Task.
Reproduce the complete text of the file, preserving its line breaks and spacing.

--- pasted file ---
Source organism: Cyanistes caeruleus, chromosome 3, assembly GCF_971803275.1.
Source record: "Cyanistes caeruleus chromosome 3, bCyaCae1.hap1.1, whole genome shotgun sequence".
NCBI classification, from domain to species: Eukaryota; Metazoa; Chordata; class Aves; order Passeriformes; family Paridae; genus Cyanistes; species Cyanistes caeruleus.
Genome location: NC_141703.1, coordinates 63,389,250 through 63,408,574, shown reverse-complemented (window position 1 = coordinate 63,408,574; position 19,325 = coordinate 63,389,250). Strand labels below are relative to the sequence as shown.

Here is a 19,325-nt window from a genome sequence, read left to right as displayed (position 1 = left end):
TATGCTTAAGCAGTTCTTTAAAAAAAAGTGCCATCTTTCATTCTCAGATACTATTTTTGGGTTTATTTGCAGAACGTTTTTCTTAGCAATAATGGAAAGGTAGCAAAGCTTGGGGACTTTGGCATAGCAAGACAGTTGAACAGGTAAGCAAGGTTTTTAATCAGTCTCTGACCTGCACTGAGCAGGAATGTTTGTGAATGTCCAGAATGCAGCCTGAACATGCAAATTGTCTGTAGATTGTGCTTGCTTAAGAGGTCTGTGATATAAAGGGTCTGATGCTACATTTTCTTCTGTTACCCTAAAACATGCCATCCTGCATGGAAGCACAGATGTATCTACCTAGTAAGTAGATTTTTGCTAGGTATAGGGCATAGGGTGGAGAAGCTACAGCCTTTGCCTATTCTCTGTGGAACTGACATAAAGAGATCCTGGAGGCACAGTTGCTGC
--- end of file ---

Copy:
Source organism: Cyanistes caeruleus, chromosome 3, assembly GCF_971803275.1.
Source record: "Cyanistes caeruleus chromosome 3, bCyaCae1.hap1.1, whole genome shotgun sequence".
NCBI classification, from domain to species: Eukaryota; Metazoa; Chordata; class Aves; order Passeriformes; family Paridae; genus Cyanistes; species Cyanistes caeruleus.
Genome location: NC_141703.1, coordinates 63,389,250 through 63,408,574, shown reverse-complemented (window position 1 = coordinate 63,408,574; position 19,325 = coordinate 63,389,250). Strand labels below are relative to the sequence as shown.

Here is a 19,325-nt window from a genome sequence, read left to right as displayed (position 1 = left end):
TATGCTTAAGCAGTTCTTTAAAAAAAAGTGCCATCTTTCATTCTCAGATACTATTTTTGGGTTTATTTGCAGAACGTTTTTCTTAGCAATAATGGAAAGGTAGCAAAGCTTGGGGACTTTGGCATAGCAAGACAGTTGAACAGGTAAGCAAGGTTTTTAATCAGTCTCTGACCTGCACTGAGCAGGAATGTTTGTGAATGTCCAGAATGCAGCCTGAACATGCAAATTGTCTGTAGATTGTGCTTGCTTAAGAGGTCTGTGATATAAAGGGTCTGATGCTACATTTTCTTCTGTTACCCTAAAACATGCCATCCTGCATGGAAGCACAGATGTATCTACCTAGTAAGTAGATTTTTGCTAGGTATAGGGCATAGGGTGGAGAAGCTACAGCCTTTGCCTATTCTCTGTGGAACTGACATAAAGAGATCCTGGAGGCACAGTTGCTGC